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The bridge was closed in mid-July and work was scheduled to take about 14 weeks, but in early September it was found that rock under the northern abutment was too solid for piles to be driven to the depth specified by seismic requirements.
The northern abutment had to be redesigned with steel-encased piles below the road surface connected to the northern end of the bridge by concrete beams.
Waitaki District Council roading engineer Graeme Butler said the work had been completed one day ahead of the revised schedule, after the council had requested Breen Construction to ensure the bridge was completed before mid-January.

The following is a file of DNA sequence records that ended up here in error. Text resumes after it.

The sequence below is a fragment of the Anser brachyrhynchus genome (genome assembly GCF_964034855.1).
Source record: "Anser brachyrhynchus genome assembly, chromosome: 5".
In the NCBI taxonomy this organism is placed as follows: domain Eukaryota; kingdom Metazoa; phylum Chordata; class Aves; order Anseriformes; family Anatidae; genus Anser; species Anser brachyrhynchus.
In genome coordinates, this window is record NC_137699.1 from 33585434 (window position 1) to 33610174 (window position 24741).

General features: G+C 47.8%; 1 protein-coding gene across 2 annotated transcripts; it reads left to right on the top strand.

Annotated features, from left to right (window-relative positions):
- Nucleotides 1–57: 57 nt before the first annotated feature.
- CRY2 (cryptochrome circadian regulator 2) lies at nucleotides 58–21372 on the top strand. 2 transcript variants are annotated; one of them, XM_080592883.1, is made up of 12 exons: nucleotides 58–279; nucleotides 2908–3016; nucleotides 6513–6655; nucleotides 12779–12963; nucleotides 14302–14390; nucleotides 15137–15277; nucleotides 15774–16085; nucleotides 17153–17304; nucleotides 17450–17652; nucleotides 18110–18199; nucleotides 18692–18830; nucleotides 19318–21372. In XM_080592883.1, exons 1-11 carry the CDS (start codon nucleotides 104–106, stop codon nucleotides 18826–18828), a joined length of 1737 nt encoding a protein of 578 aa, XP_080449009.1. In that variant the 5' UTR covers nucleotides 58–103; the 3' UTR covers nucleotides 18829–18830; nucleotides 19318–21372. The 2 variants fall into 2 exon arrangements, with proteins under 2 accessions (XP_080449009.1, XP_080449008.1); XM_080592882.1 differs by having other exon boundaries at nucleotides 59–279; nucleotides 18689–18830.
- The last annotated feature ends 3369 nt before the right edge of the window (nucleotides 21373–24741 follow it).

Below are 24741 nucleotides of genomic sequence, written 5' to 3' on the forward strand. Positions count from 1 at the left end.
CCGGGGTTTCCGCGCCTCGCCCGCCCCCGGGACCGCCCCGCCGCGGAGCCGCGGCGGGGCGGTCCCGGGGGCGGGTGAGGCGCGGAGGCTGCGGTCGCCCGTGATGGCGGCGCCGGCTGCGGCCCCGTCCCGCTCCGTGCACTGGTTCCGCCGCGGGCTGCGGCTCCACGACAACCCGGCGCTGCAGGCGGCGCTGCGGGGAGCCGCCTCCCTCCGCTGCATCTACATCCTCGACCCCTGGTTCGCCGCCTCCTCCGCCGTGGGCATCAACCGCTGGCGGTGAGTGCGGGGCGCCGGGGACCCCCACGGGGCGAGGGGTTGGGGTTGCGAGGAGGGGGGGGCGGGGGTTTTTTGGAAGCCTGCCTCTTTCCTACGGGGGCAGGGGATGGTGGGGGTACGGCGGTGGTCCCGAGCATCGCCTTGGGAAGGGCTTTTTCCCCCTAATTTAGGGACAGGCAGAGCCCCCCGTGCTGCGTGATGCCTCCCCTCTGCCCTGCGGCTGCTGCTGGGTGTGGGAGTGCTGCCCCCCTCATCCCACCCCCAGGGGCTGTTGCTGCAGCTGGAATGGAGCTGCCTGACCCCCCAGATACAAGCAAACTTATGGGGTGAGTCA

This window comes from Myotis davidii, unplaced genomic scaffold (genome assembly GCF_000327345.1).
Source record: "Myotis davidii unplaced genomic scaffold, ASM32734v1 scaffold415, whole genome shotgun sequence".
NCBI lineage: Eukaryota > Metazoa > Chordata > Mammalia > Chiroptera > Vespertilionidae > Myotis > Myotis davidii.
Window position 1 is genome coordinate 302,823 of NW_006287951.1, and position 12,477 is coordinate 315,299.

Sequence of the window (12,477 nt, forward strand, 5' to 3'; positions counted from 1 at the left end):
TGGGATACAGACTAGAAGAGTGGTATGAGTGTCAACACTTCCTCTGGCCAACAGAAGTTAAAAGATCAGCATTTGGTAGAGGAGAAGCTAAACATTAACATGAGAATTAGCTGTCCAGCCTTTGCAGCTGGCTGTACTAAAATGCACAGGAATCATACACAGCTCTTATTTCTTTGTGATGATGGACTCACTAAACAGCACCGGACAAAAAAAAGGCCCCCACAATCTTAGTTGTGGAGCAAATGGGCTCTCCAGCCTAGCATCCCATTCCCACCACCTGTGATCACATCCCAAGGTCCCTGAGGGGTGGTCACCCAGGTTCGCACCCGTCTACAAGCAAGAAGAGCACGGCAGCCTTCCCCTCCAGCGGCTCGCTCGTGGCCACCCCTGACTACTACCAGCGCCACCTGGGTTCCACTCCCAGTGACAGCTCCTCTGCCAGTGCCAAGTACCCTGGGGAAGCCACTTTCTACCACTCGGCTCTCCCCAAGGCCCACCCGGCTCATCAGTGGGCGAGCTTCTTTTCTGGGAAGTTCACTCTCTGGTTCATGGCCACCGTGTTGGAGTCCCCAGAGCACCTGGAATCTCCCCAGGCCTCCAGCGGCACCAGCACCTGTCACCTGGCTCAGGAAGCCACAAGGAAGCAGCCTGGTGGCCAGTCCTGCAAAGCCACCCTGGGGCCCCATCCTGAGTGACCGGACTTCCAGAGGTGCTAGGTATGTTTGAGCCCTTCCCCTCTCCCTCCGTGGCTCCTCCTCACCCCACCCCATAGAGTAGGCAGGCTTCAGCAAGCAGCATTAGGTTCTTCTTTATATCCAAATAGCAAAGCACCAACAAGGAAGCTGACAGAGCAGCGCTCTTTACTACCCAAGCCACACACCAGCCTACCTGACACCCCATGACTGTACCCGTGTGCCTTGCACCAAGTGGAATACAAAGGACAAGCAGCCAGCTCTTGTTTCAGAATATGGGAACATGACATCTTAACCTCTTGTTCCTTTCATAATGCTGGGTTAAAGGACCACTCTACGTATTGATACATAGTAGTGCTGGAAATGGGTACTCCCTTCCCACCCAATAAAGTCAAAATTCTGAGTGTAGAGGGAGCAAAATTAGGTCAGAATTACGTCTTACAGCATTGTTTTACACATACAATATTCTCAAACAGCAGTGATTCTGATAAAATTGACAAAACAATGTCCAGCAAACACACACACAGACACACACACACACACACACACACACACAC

It had cost $220,000 more than the $600,000 originally estimated, he said.
The high water mark had prevented additional clearance being added to the bridge, which was designed to withstand a once-in-100-year rain event.
Humber St, used by many as an alternative route to Oamaru's main street, Thames St, had been more heavily used since traffic lights were placed on Thames St, and some business owners in the area had said the bridge closure had hurt trade.
Mr Butler paid tribute to local business owners who had put Oamaru's transport needs ahead of their own profit margins for about five months.
"It's been inconvenient for our townspeople and especially for the businesses in this section of Humber St," he said.
"They have been absolutely brilliant in their understanding and tolerance for the delays."